Those Annoying Thoughts I Have
This morning I was dropping 4-year-old Yaakov off at gan when I saw another boy getting dropped off by his older sisters. I know that other boy’s mother, she is my older daughter’s principal. And not only that. She is an excellent principal. With just the perfect combination of passion for education, love for her students, and a thick skin to make her very, very good at what she does.
And just thinking of her, and her major contribution to educating the next generation of Jewish girls, made me feel bad about myself.
I have a BA, I have an MA, I’m a smart person with certain abilities. And what am I doing with those abilities? Taking care of errands, phone calls, and doctors visits in the morning (with a bit of blogging squeezed in) and hanging out in the playground, and then in the kitchen (feeding and then cleaning and then feeding again) most of the afternoon.
And then a really funny thing happened.
Later this morning, I had to pick something up for my husband in Kiryat Belz, and I saw a Belzer woman walking home from the grocery store pushing her shopping cart. And I noticed that in her cart she had 8 bags of flour. I imagined the hours she would spend today baking challos and cakes, filling her apartment, and even the hall outside her apartment, with that heavenly, fresh-baked smell which is such a rarity in the Weisberg home.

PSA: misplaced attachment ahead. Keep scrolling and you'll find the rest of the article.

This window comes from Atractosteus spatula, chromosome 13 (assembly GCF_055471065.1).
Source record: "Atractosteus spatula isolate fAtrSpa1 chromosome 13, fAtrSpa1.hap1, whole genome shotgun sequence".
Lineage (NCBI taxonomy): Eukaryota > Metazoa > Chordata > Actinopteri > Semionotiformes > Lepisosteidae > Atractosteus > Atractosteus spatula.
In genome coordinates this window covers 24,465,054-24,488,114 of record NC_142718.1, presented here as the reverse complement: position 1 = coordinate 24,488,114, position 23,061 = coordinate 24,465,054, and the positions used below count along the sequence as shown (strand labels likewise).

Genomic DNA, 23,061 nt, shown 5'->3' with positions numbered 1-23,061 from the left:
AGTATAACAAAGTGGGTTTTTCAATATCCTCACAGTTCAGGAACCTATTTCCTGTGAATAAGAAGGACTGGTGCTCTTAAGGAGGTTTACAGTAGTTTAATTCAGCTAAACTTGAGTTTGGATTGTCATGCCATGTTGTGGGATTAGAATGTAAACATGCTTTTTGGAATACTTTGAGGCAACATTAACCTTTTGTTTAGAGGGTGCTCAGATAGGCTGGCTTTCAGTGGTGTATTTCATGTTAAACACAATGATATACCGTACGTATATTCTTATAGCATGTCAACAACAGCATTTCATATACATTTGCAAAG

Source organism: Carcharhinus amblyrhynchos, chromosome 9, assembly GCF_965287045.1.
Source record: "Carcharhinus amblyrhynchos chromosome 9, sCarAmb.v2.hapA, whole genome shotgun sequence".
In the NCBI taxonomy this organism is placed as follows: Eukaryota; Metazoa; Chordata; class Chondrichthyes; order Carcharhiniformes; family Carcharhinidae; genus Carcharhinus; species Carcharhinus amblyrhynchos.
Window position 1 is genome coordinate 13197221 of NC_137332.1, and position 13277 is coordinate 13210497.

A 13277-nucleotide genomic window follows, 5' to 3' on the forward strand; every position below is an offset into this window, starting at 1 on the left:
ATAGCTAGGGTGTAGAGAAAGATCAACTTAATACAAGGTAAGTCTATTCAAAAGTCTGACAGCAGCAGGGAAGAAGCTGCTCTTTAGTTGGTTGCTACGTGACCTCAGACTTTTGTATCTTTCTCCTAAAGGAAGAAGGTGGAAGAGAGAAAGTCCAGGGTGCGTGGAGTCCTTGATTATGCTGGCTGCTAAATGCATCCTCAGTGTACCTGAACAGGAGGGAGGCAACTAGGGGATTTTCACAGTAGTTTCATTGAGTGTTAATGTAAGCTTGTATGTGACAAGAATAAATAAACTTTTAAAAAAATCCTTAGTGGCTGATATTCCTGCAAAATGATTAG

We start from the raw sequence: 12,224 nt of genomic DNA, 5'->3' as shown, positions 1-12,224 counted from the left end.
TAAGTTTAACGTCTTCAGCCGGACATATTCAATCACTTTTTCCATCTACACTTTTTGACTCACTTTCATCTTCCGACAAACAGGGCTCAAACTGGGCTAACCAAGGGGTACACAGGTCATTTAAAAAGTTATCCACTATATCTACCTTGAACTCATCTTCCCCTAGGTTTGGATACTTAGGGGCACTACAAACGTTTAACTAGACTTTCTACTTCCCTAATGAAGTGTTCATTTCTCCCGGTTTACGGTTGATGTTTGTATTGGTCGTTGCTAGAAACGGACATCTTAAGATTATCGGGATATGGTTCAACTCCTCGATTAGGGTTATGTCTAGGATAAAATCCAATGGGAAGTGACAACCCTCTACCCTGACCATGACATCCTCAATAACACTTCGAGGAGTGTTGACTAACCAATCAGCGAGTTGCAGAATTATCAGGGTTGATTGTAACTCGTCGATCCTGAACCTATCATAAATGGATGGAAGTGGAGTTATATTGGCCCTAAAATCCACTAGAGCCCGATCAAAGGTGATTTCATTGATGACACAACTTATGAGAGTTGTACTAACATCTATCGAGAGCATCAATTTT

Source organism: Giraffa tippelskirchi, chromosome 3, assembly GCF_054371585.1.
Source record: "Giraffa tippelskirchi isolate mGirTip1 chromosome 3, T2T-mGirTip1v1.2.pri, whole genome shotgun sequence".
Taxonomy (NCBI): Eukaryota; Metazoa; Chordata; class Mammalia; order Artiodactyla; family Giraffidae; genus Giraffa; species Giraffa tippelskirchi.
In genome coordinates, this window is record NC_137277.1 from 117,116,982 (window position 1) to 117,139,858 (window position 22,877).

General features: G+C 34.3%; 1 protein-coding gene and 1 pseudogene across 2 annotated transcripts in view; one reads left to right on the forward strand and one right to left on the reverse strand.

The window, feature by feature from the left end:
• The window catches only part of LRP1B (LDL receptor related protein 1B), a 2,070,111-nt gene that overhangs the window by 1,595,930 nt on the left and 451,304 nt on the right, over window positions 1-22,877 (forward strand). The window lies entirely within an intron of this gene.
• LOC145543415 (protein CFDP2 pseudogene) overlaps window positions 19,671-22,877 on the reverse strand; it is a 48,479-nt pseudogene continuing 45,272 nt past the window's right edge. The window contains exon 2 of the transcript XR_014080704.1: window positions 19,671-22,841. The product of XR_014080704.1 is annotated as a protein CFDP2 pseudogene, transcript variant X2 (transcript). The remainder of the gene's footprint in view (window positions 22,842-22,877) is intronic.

And just thinking of her, and all her home-baked goods, made me feel bad about myself.
It’s kind of like it never ends. Seeing this woman, and seeing that woman. And feeling badly because this one has a career and I don’t. And this one makes her own challas, and I don’t.
I think stuff like this all the time, but I am noticing it more now because I am taking Rabbi Nivin’s new “Belief Notebook” chabura. In this chabura, every day we need to write down a disempowering experience we had. And then write down the false belief that caused us to feel disempowered, followed by the true, empowering belief which would make us see how silly we are to get so down on ourselves all the time.
For example, my belief notebook entry today was about the principal.
I wrote, “False belief: True success, fulfillment, and meaningful contribution to the world only come from employment outside of the home.”
Then I wrote, “True belief: I can be a successful, fulfilled person who makes a contribution to the world through caring for my family and myself and pursuing projects from my home.”
The goal of this chabura is that we will create a “Belief Notebook” containing our false beliefs followed by the true beliefs, which we can review whenever those same old, same old disempowering thoughts come up.
Sounds good. I hope it works. I really need it!